POHLEN: “One of my favorite space museums is the Cosmosphere in Hutchinson, Kansas. They have rooms and room of artifacts leftover from NASA, from the before the first Mercury flight through the International Space Station. And they don’t just have capsules and space suits, but strange things, like the first Coke can to go to space, and a toilet from a Space Shuttle — I love seeing how they astronauts lived, not just the spacecraft they flew.”
RS: Should we expect an interplanetary edition of the Oddball series some day?
POHLEN: “If I’m lucky!”
RS: Have you ever attended a rocket launch? What was it like?
POHLEN: “I have — the first Viking launch in August 1975. The strangest part, to me, was being able to “see” the shock wave headed our way before we ever heard a thing. The sound of the launch freaked out the birds in the marshes around the pad, and you could see them rising into the sky in an ever-expanding circle. Then the “ring” reached us, and the sound was deafening — it shook your bones. Everyone around us was cheering and shouting “GO!” and cheering as it flew into the distance. There’s a description of the Apollo 8 launch written by Anne Morrow Lindbergh in my book, and it’s almost exactly what I remember on Viking.”
RS: Finally, if you had the chance to go to space and visit anywhere in the solar system, where would you want to go?
POHLEN: “Assuming I could survive, I’d love to see the volcanoes erupt on Io, one of Jupiter’s moons.”
Featured Book: ‘The Apollo Missions for Kids’
No matter if you lived through the era of the Moon landings or are learning about them for the very first time, The Apollo Missions for Kids is bound to keep your attention. As you read through the book there are 21 different activities for you to perform, ranging from creating your own lunar craters, designing a mission patch, creating your own command module capsule in your living room, identifying the Moon’s features, and determining how much less you would weigh on the lunar surface.
The book opens up with President Kennedy’s challenge issued in 1961 to land an American on the Moon before the end of the decade. From there it gives focus not just to the astronauts who rocketed into space during the Mercury, Gemini and Apollo programs, but also to some of the 400,000 terrestrially-bound workers, scientists, engineers, computer programmers and mathematicians who were so essential to accomplishing Kennedy’s challenge in such a short timeframe.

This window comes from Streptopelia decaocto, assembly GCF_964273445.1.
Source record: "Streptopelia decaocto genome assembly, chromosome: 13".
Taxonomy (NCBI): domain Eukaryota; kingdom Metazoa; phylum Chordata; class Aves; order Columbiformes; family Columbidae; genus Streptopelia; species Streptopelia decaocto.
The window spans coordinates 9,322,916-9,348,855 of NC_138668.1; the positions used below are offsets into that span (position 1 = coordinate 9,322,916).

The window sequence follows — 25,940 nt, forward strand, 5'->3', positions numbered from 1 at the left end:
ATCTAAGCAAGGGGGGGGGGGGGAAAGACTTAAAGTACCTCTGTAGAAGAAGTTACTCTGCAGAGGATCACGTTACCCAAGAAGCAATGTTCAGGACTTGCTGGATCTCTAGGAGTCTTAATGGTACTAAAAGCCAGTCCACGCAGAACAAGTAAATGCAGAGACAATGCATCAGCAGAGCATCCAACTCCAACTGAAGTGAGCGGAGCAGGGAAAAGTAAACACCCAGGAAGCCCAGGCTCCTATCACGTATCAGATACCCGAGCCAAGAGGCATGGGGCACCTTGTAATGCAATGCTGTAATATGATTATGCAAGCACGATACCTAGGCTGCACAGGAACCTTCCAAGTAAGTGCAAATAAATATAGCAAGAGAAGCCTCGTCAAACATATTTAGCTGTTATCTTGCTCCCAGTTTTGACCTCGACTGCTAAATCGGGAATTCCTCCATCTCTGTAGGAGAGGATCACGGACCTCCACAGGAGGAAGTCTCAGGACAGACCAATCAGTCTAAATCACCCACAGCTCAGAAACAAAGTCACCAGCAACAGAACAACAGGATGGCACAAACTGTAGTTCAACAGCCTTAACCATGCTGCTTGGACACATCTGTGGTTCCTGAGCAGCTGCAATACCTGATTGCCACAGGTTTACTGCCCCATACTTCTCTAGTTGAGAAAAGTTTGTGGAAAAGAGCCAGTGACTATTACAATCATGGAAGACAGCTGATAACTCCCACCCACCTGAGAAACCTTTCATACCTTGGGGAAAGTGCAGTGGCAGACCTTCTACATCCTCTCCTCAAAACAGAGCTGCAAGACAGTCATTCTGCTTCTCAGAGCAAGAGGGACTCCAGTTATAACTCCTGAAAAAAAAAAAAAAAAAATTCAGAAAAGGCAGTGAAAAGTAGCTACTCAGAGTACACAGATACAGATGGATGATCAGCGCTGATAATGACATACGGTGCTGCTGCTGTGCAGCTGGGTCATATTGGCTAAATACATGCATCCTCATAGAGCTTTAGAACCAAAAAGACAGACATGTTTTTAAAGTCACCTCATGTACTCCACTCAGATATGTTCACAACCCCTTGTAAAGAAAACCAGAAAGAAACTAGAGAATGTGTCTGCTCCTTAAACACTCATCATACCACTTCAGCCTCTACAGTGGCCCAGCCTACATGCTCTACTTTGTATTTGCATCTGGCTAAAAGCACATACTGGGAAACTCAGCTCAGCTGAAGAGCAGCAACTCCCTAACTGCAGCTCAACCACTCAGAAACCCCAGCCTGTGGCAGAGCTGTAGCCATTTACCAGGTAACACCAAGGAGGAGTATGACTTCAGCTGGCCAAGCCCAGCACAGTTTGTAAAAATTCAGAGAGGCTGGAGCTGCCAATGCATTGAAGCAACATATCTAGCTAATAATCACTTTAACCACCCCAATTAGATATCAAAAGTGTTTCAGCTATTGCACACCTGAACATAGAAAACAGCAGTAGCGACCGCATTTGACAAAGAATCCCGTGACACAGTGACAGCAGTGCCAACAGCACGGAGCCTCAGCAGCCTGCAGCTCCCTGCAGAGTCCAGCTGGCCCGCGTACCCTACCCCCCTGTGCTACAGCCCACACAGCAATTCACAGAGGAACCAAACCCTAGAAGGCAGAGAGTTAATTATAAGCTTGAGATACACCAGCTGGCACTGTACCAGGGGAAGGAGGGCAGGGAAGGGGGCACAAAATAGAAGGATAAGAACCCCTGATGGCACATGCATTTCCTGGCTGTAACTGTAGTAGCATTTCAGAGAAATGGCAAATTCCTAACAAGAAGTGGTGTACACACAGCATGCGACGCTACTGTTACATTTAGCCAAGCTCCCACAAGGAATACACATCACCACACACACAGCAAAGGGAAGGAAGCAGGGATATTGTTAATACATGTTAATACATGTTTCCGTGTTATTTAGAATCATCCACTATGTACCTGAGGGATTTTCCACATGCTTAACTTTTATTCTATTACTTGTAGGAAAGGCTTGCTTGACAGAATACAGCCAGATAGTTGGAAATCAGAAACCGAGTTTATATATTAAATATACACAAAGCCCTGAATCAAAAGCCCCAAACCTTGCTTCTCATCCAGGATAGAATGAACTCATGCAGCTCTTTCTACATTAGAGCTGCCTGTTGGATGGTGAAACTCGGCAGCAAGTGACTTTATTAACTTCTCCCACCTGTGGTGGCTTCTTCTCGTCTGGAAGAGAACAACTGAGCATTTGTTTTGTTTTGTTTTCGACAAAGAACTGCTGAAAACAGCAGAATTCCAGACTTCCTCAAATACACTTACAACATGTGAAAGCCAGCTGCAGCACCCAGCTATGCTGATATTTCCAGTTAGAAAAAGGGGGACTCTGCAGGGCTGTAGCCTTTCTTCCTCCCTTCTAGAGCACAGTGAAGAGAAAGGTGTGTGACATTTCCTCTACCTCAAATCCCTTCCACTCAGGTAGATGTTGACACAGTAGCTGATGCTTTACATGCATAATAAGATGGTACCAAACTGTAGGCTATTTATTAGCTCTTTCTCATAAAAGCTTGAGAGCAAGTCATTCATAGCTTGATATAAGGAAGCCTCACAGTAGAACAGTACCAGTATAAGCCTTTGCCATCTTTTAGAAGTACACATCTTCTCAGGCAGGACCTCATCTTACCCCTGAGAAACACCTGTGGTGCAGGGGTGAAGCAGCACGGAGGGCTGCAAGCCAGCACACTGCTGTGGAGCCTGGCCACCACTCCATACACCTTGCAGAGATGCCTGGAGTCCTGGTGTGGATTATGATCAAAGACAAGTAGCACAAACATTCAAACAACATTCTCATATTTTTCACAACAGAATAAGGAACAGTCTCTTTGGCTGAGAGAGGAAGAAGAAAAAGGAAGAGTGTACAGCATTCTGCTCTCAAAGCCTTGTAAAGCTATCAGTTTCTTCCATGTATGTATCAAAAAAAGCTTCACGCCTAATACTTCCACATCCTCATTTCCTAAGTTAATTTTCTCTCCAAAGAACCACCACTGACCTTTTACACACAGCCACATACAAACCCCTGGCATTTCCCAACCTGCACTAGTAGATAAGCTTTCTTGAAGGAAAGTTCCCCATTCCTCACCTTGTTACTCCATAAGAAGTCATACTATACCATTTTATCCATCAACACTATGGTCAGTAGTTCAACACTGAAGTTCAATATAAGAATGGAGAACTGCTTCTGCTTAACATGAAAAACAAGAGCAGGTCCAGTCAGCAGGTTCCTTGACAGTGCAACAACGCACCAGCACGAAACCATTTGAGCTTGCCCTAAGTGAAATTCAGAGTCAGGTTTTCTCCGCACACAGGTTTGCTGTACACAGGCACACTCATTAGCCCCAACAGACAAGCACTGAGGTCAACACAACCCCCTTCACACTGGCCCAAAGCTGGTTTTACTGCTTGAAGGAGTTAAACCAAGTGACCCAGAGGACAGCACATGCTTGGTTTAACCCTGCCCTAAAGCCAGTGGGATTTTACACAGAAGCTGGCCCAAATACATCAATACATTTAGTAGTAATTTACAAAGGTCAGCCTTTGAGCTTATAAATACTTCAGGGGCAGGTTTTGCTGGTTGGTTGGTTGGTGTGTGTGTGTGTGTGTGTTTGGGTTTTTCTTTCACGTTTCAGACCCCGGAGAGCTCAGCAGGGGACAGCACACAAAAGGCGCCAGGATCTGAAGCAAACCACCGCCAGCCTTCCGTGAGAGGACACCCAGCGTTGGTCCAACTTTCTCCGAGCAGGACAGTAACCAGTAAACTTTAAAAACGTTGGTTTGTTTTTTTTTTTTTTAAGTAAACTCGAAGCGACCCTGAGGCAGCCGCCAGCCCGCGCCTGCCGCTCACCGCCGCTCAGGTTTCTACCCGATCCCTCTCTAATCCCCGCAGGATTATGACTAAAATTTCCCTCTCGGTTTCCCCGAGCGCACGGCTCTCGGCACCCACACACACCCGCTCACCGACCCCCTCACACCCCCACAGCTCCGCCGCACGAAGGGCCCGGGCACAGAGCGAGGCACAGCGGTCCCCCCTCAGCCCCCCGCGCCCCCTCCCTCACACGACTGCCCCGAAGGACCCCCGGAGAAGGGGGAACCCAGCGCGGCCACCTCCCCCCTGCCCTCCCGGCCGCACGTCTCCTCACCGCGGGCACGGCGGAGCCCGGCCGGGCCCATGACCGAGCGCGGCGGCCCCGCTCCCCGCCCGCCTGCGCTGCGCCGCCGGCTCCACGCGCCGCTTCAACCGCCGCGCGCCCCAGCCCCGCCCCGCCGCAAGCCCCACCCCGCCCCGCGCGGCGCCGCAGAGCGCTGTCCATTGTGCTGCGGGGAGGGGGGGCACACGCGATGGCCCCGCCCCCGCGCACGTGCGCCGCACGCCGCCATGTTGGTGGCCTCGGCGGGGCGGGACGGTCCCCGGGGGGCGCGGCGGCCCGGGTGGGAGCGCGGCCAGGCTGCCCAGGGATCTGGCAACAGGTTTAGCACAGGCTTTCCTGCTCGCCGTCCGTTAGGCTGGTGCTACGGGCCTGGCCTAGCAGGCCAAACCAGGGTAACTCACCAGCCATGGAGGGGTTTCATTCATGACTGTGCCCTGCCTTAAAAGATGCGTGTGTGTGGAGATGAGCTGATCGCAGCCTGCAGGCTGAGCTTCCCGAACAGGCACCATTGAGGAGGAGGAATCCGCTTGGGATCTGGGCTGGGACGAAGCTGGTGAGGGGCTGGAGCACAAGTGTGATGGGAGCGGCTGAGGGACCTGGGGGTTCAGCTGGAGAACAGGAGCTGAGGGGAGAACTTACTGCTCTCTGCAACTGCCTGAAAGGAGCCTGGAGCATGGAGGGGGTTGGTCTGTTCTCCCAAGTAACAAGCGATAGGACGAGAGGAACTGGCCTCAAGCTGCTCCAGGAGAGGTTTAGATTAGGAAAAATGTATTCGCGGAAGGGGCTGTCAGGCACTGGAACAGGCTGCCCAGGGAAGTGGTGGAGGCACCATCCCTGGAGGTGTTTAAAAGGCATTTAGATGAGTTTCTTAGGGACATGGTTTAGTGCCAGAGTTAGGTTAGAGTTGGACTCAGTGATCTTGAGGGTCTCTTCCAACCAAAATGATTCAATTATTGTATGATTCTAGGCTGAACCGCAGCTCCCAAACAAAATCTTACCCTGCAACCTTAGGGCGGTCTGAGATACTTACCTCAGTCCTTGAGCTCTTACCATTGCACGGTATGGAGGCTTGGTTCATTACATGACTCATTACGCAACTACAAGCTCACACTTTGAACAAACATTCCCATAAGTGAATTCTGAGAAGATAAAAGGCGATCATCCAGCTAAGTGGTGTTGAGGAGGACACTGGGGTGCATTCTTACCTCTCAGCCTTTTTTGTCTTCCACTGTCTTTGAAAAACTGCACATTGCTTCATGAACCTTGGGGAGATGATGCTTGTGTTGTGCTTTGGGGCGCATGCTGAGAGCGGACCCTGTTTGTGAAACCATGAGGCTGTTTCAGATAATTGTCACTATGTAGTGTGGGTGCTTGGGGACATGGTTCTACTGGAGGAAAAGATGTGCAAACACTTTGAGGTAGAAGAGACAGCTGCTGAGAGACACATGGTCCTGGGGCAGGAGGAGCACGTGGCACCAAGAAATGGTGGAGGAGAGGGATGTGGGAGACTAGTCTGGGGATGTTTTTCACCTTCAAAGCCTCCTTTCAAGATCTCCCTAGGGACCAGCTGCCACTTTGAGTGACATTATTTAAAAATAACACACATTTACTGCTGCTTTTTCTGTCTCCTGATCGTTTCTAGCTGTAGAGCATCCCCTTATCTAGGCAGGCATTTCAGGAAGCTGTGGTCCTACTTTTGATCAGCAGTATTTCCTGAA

A spotlight is shone upon all of the Apollo missions from the Apollo 1 pad fire, to the six Moon landings, before concluding with the Apollo-Soyuz Test Project. Telling the story of each mission through the perspective of not just the astronauts, but their families, the ground controllers as well as the engineers and technicians at NASA and the many subcontractors that made reaching the Moon possible, Pohlen brings the lunar program to life in an entertaining and informative way.
It is possible to devour the book entirely in one setting. However, as a book for children, the narrative flow is conducive to frequent breaks. The book may very well come to life more in this matter as it will afford the reader an opportunity to digest the abundant photos, side features, illustrations, and to perform the many activities scattered through the 160 pages.
As The Apollo Missions for Kids reaches its conclusion, the post-NASA life of the Apollo astronauts is touched upon briefly. As the only 24 humans to ever witness the whole of the Earth from outer space, each developed a greater appreciation for our home planet and its fragility. Apollo 8’s Bill Anders said “When I looked back and saw that tiny Earth, it snapped my world view.”
Included at the end of the book is an extensive section of endnotes, a glossary of acronyms, index, and a list of other books, films and places to visit to learn more about the Apollo program.
Ad astra per litterarum!
Praise from others
“The greatest exploring voyages in history, the Apollo missions to the moon still awe and inspire half a century on. In clear and exciting prose, Jerome Pohlen brings the Apollo story to a new generation of explorers.”
— Tom Jones, four-time Space Shuttle astronaut
“[A] detailed and generously illustrated overview…An ideal candidate for STEM collections.”
“An engrossing portrayal…at once broad in scope and rich in specific details.”
— Kirkus Reviews
Review book details
Age Range: 9 and up
Grade Level: 4 – 6
Paperback: 160 pages
Publisher: Chicago Review Press (June 4, 2019)